What does David Davis’ resignation mean for Labour?

David Davis has finally followed through on his threats: the Brexit secretary resigned just before midnight yesterday. Unhappy with the outcome of Theresa May’s Chequers away on Friday, Davis wrote to the Prime Minister last night outlining his reasons for stepping down.

He managed to avoid calling the negotiating position agreed by cabinet a “turd”, unlike Boris Johnson(who has so far kept very quiet since DD’s resignation), but does say current proposals fail to deliver on the promise to restore parliamentary sovereignty. “In my view the inevitable consequence of the proposed policies will be to make the supposed control by parliament illusory rather than real,” writes Davis.

Junior minister Steve Baker, former head of the European Research Group now led by Jacob Rees-Mogg, has also quit. (He has reportedly been added back to the ERG Whatsapp organising group, which – as the New Statesman’s Patrick Maguire explains – is cause for the Prime Minister to worry.)

The immediate question is who will replace David Davis. The man himself said the Prime Minister needs an “enthusiastic believer” in her Brexit approach rather than a “reluctant conscript”. But May will want to nab a Brexiteer, so it’s between Michael Gove, Liam Fox and Chris Grayling. What a mess. Scrapping DExEU altogether sounds like a better idea – after all, it’s reportedly Leaver enemy number one, civil servant Olly Robbins who leads on the negotiations.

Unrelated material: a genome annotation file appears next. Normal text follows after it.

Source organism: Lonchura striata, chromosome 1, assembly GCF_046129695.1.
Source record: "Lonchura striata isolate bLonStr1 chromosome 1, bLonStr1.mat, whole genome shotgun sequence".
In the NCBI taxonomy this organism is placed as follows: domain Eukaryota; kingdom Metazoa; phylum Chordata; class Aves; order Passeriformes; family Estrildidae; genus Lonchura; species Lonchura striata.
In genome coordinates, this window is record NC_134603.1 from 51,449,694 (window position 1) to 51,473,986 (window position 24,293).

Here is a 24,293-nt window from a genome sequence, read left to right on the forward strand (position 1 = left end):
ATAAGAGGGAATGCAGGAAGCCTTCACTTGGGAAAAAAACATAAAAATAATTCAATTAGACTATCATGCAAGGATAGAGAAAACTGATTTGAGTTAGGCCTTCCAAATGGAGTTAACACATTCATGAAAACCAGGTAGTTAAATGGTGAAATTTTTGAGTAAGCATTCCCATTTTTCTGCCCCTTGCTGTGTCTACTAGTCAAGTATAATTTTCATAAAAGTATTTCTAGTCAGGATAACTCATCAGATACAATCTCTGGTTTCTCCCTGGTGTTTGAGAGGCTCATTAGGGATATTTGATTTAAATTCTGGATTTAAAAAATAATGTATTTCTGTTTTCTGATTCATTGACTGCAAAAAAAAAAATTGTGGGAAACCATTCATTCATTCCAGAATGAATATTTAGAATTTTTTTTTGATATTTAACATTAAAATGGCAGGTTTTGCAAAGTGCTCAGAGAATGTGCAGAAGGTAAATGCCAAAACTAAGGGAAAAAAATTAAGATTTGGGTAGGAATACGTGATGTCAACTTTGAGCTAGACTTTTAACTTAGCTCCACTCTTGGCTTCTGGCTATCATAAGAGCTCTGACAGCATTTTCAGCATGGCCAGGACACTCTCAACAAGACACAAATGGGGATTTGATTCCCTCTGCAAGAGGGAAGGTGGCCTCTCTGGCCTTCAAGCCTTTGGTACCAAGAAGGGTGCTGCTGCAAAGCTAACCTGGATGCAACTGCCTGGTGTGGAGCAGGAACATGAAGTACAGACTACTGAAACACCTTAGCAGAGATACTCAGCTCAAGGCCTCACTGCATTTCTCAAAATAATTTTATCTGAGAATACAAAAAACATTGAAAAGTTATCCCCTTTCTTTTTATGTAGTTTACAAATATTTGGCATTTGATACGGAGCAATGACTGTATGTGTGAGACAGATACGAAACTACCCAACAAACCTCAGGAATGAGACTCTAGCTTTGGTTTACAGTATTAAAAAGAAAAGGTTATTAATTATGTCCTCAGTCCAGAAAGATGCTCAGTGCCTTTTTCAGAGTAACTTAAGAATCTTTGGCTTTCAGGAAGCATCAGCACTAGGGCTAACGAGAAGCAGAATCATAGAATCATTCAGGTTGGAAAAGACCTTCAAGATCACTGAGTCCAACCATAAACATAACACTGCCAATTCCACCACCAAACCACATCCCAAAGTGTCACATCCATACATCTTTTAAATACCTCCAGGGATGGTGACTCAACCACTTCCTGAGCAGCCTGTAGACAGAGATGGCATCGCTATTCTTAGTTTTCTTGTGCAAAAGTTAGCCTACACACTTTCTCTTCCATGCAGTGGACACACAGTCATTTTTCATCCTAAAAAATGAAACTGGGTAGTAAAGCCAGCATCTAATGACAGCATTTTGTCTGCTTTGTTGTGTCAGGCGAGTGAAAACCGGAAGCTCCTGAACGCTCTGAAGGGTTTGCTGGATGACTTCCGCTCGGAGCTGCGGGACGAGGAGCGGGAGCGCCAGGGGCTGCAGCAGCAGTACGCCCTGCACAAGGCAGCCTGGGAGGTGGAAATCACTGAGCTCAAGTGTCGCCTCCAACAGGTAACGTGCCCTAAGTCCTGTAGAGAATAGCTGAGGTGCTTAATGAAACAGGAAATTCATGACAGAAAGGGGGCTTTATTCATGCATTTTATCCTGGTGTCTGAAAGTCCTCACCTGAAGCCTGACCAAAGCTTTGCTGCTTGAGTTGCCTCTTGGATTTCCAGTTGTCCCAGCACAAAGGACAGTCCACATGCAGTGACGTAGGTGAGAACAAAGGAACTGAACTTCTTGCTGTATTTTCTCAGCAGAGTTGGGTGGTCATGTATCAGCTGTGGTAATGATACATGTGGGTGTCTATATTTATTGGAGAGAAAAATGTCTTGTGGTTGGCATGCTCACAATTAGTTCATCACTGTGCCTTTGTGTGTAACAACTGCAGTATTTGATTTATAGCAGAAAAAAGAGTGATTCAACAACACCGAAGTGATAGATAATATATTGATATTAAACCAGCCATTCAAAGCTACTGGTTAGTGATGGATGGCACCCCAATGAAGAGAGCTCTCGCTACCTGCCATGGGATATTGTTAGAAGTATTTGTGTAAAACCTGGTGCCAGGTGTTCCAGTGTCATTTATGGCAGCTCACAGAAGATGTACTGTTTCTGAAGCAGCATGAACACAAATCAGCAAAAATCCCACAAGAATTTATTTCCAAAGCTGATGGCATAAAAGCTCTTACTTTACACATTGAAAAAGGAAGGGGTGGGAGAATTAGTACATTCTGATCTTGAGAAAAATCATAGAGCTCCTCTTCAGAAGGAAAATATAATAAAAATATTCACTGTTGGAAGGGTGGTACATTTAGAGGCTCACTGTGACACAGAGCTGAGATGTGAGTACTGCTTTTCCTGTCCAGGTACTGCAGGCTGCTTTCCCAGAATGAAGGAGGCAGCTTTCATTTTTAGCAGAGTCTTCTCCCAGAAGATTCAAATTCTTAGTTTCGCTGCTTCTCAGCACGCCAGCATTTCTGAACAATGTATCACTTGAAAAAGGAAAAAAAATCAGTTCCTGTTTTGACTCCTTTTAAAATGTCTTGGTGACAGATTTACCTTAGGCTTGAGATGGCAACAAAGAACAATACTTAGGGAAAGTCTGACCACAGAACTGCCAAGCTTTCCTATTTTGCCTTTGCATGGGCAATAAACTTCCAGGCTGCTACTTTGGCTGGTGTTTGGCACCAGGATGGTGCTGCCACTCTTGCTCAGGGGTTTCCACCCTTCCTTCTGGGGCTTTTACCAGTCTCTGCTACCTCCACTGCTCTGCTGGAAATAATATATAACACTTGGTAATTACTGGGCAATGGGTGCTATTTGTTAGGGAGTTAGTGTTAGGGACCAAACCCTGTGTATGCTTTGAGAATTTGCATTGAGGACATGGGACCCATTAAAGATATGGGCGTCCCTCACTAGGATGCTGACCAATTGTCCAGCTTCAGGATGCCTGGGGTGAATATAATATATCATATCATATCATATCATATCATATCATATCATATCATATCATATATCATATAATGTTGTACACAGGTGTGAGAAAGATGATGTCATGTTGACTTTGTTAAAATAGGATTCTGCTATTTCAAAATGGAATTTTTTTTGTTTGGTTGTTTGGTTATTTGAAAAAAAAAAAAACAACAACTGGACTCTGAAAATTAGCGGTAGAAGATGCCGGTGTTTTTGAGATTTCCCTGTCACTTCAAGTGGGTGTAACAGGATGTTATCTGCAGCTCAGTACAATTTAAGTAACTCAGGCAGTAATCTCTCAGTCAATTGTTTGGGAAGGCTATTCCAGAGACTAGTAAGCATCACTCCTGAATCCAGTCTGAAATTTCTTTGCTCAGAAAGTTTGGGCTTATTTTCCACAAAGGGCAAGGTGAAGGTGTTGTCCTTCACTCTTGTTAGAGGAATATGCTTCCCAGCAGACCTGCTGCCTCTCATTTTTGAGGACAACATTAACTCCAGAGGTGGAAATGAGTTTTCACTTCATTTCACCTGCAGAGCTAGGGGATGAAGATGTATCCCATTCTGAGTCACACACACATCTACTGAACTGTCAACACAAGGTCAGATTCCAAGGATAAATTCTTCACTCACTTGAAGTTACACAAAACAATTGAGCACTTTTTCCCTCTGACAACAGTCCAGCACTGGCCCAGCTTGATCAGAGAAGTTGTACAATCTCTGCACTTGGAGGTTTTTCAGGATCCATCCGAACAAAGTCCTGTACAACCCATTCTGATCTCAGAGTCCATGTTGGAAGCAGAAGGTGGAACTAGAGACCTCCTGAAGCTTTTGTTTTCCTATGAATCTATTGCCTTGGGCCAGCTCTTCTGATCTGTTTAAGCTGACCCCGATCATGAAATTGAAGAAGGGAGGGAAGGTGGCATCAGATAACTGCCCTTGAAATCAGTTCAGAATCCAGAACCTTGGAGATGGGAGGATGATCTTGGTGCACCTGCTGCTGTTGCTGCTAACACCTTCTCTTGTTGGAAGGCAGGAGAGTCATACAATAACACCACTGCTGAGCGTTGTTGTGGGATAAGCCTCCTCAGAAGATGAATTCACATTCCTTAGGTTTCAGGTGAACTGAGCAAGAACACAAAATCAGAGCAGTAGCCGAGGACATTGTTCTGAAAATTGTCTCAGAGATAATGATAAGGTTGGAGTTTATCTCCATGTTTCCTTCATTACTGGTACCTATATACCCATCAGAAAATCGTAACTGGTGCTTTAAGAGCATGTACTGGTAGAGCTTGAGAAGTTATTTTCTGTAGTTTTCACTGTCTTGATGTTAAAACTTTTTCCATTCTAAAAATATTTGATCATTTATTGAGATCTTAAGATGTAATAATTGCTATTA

What has actually changed, and what does this mean for the Labour Party? “The Prime Minister is in office but not in power,” goes the Labour line. There’s no doubt both the government and May’s authority are stunningly weak. Her carefully balanced cabinet has been thrown into chaos; on the backbenches, both Remainers and Leave ‘ultras’ are causing trouble; a furious party grassroots has seen Tories cutting up their membership cards over the weekend.

ConHome’s Mark Wallace points out that those members may now be searching for Sellotape in anticipation of a leadership contest – but that looks unlikely. We must wait for the chair of the Tory backbenchers’ 1922 Committee to receive letters from 48 MPs before a contest is triggered. And even if it does reach that threshold of 15%, there is a consensus that May would survive of a confidence vote.

As for Labour, the Opposition is now operating in a different context – one in which the Prime Minister’s authority is reduced further still and the government is more likely to fall than at any other point since last June – yet its next steps are the same.

Before recess, Labour will seek to force votes on customs and trade bills, and hope that the Commons backs membership of a customs union. But while the realities of Brexit haven’t changed, and the Irish border problem still demands a solution closer to Keir Starmer’s position than May’s, the parliamentary arithmetic hasn’t changed either.

UPDATE: Dominic Raab has been appointed new Brexit secretary.

Sienna @siennamarla

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